Watching England beat Germany on Saturday brought an unusual wave of positivity to those supporters watching in the Olympiastadion and at home. Even when Roy Hodgson’s side were 2-0 down, the team performance and individual displays made you feel proud rather than ashamed, the late comeback adding icing to an already sweet cake.
False hope is a dangerous thing, nearer to naivety than realistic ambition. It can, and has before, cloud judgment, making supporters look foolish. This time hope doesn’t look misplaced, but a logical reaction. Saturday was the first time in almost 40 years that England had come from two goals down to win. This team are making us believe.
Twelve hours after the final whistle, and the fun police had already been deployed, their handcuffs and truncheons at the ready. Stop your enjoyment! Stop getting giddy. You’re building them up too much. The defence is still s**t. Repeat all ad infinitum.
Each of those points contains strands of truth, but miss the point. If you can’t enjoy the moments of triumph, however small, then you might as well pack up. Supporting England over the last 10, 20, 30 and 40 years has been a repeated exercise in hope followed by disappointment. If you can’t enjoy the former, the latter reigns eternal.
This is the most likeable England team – in terms of its style and personalities – in some time. At 19, Dele Alli is one of the world’s most exciting teenagers, while Harry Kane has developed into a striker that every other manager at Euro 2016 would love to have. The emergence of Eric Dier as a defensive midfield option owes much to Mauricio Pochettino, but Hodgson also deserves credit for trying him in the role.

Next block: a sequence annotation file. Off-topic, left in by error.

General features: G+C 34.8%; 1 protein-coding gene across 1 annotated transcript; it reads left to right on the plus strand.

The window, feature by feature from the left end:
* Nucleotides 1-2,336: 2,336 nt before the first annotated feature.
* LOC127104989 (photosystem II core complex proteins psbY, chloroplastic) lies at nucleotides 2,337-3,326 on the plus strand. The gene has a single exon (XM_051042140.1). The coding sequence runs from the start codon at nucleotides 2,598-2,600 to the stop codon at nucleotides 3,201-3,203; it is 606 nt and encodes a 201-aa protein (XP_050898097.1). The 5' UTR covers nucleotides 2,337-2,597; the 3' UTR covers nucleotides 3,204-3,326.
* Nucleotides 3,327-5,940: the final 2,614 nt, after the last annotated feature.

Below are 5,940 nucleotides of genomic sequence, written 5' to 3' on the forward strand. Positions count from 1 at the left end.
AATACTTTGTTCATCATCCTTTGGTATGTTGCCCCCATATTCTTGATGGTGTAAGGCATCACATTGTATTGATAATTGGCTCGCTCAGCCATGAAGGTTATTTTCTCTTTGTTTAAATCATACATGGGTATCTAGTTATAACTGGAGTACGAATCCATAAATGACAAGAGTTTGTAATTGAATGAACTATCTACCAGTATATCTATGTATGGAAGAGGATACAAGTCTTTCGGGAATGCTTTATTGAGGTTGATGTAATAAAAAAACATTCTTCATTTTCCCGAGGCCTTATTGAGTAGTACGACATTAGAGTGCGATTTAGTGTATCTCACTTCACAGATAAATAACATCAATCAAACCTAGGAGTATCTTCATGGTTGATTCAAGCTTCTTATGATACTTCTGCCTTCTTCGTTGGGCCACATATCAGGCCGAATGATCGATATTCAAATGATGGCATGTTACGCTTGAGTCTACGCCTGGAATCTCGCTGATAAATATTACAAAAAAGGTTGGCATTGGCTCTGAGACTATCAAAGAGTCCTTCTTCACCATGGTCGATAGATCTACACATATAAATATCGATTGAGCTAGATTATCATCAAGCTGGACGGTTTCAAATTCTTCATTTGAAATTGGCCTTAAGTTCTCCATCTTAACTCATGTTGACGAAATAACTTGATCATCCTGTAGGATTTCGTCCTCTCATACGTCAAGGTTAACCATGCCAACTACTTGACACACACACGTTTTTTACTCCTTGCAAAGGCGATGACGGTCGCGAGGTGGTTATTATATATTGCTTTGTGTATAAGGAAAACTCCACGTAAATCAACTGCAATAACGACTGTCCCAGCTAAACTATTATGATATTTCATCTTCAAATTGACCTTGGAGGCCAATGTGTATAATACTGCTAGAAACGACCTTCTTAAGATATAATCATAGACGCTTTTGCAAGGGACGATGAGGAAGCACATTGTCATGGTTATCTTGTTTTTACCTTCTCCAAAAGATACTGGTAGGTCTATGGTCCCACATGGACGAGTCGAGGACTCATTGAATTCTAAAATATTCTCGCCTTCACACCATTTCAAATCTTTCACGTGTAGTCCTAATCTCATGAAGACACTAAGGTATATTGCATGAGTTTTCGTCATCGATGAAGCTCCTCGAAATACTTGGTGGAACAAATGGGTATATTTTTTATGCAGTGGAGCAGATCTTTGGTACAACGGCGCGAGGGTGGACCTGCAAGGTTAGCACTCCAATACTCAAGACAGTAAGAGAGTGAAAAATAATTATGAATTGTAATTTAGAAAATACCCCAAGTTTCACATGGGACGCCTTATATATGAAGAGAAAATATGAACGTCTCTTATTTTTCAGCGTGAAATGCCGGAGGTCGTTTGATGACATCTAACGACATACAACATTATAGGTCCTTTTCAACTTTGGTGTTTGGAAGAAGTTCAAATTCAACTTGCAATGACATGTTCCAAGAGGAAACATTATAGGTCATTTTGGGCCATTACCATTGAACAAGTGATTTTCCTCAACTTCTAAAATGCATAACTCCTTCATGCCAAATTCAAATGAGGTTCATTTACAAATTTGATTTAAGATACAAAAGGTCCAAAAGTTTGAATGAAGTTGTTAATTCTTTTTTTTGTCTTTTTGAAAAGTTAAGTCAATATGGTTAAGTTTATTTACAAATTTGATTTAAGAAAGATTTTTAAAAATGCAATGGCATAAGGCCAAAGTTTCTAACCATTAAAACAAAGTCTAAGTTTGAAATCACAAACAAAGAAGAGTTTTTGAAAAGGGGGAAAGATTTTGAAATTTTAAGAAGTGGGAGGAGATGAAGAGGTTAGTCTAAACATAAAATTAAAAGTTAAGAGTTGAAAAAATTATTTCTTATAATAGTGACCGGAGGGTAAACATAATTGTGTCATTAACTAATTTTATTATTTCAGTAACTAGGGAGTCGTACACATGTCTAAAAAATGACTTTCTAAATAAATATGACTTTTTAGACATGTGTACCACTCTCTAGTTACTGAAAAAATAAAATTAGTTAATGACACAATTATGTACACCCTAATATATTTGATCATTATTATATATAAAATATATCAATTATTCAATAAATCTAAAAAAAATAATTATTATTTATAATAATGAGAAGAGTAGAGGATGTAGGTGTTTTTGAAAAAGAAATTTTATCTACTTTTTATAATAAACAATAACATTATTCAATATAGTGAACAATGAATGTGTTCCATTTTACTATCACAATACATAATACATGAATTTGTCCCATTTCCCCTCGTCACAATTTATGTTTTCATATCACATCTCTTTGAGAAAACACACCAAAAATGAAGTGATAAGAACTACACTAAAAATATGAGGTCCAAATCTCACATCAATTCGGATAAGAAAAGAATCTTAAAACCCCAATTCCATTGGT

We have pressing, we have pace and we have link-up play which demonstrates the high morale. It’s something we haven’t said since Euro ‘96, but this is a fun England team. For the first time in 20 years, competence and excitement are not mutually exclusive.
Suddenly, a ‘can do’ attitude is prevailing over ‘make do’. England could feasibly have a bench containing John Stones, Ross Barkley, Daniel Sturridge, Jamie Vardy, Danny Rose and Jack Wilshere in France. That is as good as any other team in the tournament, however pessimistic you want to be. Players are being picked on form, and are flourishing under the spotlight. Long may that continue.
This positivity is also reflected across England’s teams. The combined record of the seniors, U21s, U19s and U17s since the beginning of 2014/15 reads: Played 60, Won 41, Drawn 12, Lost 7. Lothar Matthaus’ suggestion that England could be “the best team in the world in three years” should this improvement continue is ambitious, but he has no reason for false praise.
Of course there are still problems, or at least questions to answer. Does Wayne Rooney still command a starting place? Does Hodgson consider Jack Wilshere’s lack of game-time as a barrier to inclusion? Can Chris Smalling and Gary Cahill keep it tight enough at the back? And, most relevant of all, will England fall back into their shell come major tournament once again? The answer to this last question is the true barometer of how far Hodgson has taken this squad.
However, a newsflash: No team at Euro 2016 is perfect. France have a history of major tournament collapse and a younger squad than England. Germany have lost to Poland, USA, Ireland, France and England in the last 18 months. Belgium dropped seven points in a gentle qualifying group. Italy scored only 16 goals in ten qualifying matches. Even Spain are in a transition period, evidently keen to eliminate memories of a terrible World Cup 2014.
At a time when football’s corporate creep threatens to p*ss on any deep enjoyment of the game, it is crucial that we enjoy the good times. Forget to do so, and football becomes like the soap opera you don’t enjoy anymore but can’t help but watch. ‘Oh the acting is just appalling and the storylines so distasteful. I’m almost considering giving up on it.’
Anyone who can’t get excited by a young England team beating the world champions should pack up their things and change sport; these are the moments our fandom lives for. Furthermore, it’s one thing not enjoying something but another entirely attempting to dampen other people’s excitement.
England may again let us down in France, but there are valid reasons to believe that change is finally coming. This is a team of poster boys, capable of inspiring this and the next generation. Whatever the eventual destination, at least enjoy the ride. It might be the hope that kills you, but you can’t live on disappointment.